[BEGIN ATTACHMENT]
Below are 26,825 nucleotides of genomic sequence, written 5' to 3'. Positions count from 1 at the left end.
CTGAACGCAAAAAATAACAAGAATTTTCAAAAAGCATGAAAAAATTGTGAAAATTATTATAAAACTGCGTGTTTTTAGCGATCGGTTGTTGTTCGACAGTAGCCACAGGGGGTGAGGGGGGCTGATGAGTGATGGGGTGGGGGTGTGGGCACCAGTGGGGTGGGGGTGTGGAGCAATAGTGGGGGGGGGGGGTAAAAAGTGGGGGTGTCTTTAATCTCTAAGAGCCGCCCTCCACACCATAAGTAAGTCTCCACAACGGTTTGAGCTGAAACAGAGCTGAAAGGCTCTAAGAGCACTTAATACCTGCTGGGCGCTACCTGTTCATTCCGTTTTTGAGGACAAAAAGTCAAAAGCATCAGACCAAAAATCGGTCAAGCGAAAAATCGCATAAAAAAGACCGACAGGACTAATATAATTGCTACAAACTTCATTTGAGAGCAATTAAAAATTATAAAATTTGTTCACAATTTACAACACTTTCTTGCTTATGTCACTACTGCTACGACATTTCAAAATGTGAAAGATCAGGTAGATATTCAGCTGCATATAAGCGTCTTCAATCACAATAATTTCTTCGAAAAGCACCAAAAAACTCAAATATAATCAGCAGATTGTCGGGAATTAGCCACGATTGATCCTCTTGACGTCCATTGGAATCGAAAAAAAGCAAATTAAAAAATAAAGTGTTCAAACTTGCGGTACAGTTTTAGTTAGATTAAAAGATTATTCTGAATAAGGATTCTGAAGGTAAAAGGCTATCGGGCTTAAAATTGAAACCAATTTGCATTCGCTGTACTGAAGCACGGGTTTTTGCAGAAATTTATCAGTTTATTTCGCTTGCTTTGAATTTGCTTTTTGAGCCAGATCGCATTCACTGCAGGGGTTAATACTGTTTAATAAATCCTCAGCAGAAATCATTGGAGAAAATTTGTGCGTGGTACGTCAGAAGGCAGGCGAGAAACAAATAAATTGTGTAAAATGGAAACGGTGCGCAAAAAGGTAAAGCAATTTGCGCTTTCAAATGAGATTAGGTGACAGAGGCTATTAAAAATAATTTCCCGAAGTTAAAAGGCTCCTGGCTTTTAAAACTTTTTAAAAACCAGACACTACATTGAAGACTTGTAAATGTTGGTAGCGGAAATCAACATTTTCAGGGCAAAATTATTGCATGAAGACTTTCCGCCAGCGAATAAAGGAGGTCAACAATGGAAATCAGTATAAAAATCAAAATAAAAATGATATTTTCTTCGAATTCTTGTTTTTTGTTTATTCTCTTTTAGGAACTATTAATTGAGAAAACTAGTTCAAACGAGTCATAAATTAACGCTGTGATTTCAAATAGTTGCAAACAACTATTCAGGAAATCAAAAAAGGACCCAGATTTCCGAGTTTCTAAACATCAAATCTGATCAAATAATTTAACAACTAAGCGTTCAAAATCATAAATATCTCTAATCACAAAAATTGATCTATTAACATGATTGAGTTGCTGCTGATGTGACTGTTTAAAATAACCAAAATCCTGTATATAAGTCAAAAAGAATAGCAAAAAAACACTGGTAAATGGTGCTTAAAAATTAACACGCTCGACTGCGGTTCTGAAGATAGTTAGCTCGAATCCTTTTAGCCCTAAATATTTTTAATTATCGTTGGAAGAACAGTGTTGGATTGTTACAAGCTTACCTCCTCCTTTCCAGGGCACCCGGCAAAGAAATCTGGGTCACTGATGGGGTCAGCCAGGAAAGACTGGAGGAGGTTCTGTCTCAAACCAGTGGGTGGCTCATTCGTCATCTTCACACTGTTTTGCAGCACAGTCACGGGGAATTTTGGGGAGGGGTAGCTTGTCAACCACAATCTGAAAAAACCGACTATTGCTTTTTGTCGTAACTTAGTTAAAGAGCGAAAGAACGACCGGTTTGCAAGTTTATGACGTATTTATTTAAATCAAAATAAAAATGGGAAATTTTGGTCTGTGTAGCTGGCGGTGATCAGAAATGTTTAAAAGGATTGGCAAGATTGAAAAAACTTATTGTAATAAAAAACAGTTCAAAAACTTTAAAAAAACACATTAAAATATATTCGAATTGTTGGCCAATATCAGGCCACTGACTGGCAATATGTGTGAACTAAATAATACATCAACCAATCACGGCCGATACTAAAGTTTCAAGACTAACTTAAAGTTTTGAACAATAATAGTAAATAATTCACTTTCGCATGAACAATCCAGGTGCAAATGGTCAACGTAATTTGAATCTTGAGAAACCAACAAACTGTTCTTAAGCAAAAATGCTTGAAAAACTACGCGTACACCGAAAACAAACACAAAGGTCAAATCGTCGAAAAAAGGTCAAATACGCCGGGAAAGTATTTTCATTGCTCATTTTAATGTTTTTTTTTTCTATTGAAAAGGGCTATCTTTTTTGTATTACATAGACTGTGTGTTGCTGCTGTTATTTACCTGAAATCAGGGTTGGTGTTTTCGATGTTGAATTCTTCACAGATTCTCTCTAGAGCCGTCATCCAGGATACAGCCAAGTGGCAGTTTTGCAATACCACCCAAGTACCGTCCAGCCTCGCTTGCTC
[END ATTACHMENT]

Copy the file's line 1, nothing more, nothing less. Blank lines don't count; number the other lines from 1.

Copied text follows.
Below are 26,825 nucleotides of genomic sequence, written 5' to 3'. Positions count from 1 at the left end.